Corked wine, and some dodgy lenticels

wine science

Corked wine, and some dodgy lenticels

cork taint

Had another corked wine. I say ‘another’, but actually, it’s the first in ages. I wonder whether it’s getting rarer? Or maybe, it’s because many wines I drink are sealed with alternative closures or treated technical corks such as Diam?

Once again, this corked wine has some large, deep lenticels on the wine-facing end. I’ve wondered before about whether there might be a correlation with lenticels and taint, because these are the gas exchange pores in the bark that will inevitably be colonized by fungi and bacteria.

There is an AWRI (Australian Wine Research Institute) study that looked at where the taint is found in corks. They concluded that because most is found on the exterior surfaces, the taint molecule TCA is being produced after cork punching. But they looked at a batch of cork with unusually high levels of taint. For less tainted batches, could the lenticels still be correlated with taint?

If so, it would be pretty much impossible to have 100% zero TCA contamination of corks.

4 Comments on Corked wine, and some dodgy lenticelsTagged
wine journalist and flavour obsessive

4 thoughts on “Corked wine, and some dodgy lenticels

  1. It would certainly explain why there was so much lower incidence of cork taint in the very high grade cork that was being supplied to the Bordelais etc…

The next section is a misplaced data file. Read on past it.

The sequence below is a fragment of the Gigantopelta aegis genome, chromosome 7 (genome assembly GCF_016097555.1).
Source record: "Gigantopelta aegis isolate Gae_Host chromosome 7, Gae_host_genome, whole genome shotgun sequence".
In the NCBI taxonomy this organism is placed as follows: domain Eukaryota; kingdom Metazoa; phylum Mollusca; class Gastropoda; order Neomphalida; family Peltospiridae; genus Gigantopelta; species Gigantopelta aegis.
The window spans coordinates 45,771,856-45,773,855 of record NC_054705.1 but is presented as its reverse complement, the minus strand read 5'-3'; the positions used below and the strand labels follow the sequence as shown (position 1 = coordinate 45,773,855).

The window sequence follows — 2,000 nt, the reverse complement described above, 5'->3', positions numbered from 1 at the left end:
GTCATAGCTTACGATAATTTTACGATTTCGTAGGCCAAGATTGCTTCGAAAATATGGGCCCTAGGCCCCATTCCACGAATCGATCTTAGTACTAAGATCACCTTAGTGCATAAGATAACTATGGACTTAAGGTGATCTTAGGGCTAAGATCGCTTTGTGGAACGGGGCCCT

2. Jamie,

    I think that there is definitely a lower incidence of TCA in natural cork. We still find an occasional hit but the quality producers we source appear to have reduced taint to less than 1%. Sorry you were unlucky enough to find one. I don’t know about the lenticels. When I was tasting a large number of corks, some with a lot of imperfections would have the most neutral of flavors, so I learned that I could not judge cork flavor by appearances. If we look hard enough we can find tiny amounts of TCA in nearly every cork, albiet orders of magnitude below sensory threshold.
    Regarding Diam, we have found that they actually remove TCA from wine. One of my projects for this year is to try to get some quantification on this phenomena.

  3. I judge a number of American wine competitions and find that the number of corked wines has dropped in recent years. At its worst we were finding 5 or 6% of the wines corked. At the recent 2012 S F Chronicle Competition our panel judged 450 wines (in 3 days) and only had 3 corked wines.

  4. I’m sitting here with three corks lined up on the laptop, all from a 2008 vintage of high-end South African Cabernet Sauvignon. The first bottle was refined and sophisticated, and so good that we needed to open another… and that one was corked! So a third bottle has been opened – more savoury and more pronounced tannins. Of the three corks, the third has the deepest indentations and the cork from the tainted bottle has the smoothest face. Lenticels not correlated with taint here, then.

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